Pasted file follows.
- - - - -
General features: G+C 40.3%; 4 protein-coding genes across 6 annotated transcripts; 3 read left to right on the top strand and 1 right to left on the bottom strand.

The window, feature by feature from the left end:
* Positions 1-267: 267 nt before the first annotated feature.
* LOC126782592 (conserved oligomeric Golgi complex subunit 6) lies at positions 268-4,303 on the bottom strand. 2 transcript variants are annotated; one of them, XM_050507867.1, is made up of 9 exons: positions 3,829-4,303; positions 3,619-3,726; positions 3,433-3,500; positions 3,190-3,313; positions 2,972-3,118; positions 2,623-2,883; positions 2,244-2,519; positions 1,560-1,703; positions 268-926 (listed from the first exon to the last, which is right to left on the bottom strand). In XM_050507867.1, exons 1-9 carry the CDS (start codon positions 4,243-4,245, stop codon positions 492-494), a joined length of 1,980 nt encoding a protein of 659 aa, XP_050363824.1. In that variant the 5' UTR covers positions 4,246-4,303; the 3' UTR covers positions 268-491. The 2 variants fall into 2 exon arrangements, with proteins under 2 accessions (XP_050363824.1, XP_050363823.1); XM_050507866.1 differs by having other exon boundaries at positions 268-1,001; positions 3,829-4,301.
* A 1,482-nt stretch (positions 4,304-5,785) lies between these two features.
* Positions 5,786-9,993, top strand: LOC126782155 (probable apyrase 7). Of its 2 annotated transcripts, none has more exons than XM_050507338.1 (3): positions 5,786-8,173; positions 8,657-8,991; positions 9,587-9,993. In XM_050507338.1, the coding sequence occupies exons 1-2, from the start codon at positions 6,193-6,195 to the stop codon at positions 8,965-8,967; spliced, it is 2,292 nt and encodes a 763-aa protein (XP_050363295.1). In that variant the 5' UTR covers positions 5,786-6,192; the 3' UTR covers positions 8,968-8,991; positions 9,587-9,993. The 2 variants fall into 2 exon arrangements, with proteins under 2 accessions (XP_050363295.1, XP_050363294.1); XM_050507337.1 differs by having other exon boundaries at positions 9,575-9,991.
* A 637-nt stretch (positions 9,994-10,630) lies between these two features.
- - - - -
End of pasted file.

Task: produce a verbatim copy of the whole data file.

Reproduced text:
General features: G+C 40.3%; 4 protein-coding genes across 6 annotated transcripts; 3 read left to right on the top strand and 1 right to left on the bottom strand.

The window, feature by feature from the left end:
* Positions 1-267: 267 nt before the first annotated feature.
* LOC126782592 (conserved oligomeric Golgi complex subunit 6) lies at positions 268-4,303 on the bottom strand. 2 transcript variants are annotated; one of them, XM_050507867.1, is made up of 9 exons: positions 3,829-4,303; positions 3,619-3,726; positions 3,433-3,500; positions 3,190-3,313; positions 2,972-3,118; positions 2,623-2,883; positions 2,244-2,519; positions 1,560-1,703; positions 268-926 (listed from the first exon to the last, which is right to left on the bottom strand). In XM_050507867.1, exons 1-9 carry the CDS (start codon positions 4,243-4,245, stop codon positions 492-494), a joined length of 1,980 nt encoding a protein of 659 aa, XP_050363824.1. In that variant the 5' UTR covers positions 4,246-4,303; the 3' UTR covers positions 268-491. The 2 variants fall into 2 exon arrangements, with proteins under 2 accessions (XP_050363824.1, XP_050363823.1); XM_050507866.1 differs by having other exon boundaries at positions 268-1,001; positions 3,829-4,301.
* A 1,482-nt stretch (positions 4,304-5,785) lies between these two features.
* Positions 5,786-9,993, top strand: LOC126782155 (probable apyrase 7). Of its 2 annotated transcripts, none has more exons than XM_050507338.1 (3): positions 5,786-8,173; positions 8,657-8,991; positions 9,587-9,993. In XM_050507338.1, the coding sequence occupies exons 1-2, from the start codon at positions 6,193-6,195 to the stop codon at positions 8,965-8,967; spliced, it is 2,292 nt and encodes a 763-aa protein (XP_050363295.1). In that variant the 5' UTR covers positions 5,786-6,192; the 3' UTR covers positions 8,968-8,991; positions 9,587-9,993. The 2 variants fall into 2 exon arrangements, with proteins under 2 accessions (XP_050363295.1, XP_050363294.1); XM_050507337.1 differs by having other exon boundaries at positions 9,575-9,991.
* A 637-nt stretch (positions 9,994-10,630) lies between these two features.